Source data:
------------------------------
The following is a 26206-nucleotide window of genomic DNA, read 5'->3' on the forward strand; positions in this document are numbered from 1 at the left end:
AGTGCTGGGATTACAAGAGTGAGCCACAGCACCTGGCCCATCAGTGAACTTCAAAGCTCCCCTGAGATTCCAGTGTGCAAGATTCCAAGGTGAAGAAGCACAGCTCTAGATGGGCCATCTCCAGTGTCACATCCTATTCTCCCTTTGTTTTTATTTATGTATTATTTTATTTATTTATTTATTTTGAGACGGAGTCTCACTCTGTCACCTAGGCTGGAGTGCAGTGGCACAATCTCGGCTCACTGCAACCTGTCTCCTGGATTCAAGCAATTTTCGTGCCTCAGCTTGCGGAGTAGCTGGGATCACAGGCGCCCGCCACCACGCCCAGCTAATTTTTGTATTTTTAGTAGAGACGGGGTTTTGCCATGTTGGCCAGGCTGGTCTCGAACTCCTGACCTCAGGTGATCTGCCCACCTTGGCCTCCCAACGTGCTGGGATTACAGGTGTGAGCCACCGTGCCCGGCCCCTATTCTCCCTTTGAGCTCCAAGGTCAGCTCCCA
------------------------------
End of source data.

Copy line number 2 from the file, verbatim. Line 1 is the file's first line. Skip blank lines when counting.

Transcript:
AGTGCTGGGATTACAAGAGTGAGCCACAGCACCTGGCCCATCAGTGAACTTCAAAGCTCCCCTGAGATTCCAGTGTGCAAGATTCCAAGGTGAAGAAGCACAGCTCTAGATGGGCCATCTCCAGTGTCACATCCTATTCTCCCTTTGTTTTTATTTATGTATTATTTTATTTATTTATTTATTTTGAGACGGAGTCTCACTCTGTCACCTAGGCTGGAGTGCAGTGGCACAATCTCGGCTCACTGCAACCTGTCTCCTGGATTCAAGCAATTTTCGTGCCTCAGCTTGCGGAGTAGCTGGGATCACAGGCGCCCGCCACCACGCCCAGCTAATTTTTGTATTTTTAGTAGAGACGGGGTTTTGCCATGTTGGCCAGGCTGGTCTCGAACTCCTGACCTCAGGTGATCTGCCCACCTTGGCCTCCCAACGTGCTGGGATTACAGGTGTGAGCCACCGTGCCCGGCCCCTATTCTCCCTTTGAGCTCCAAGGTCAGCTCCCA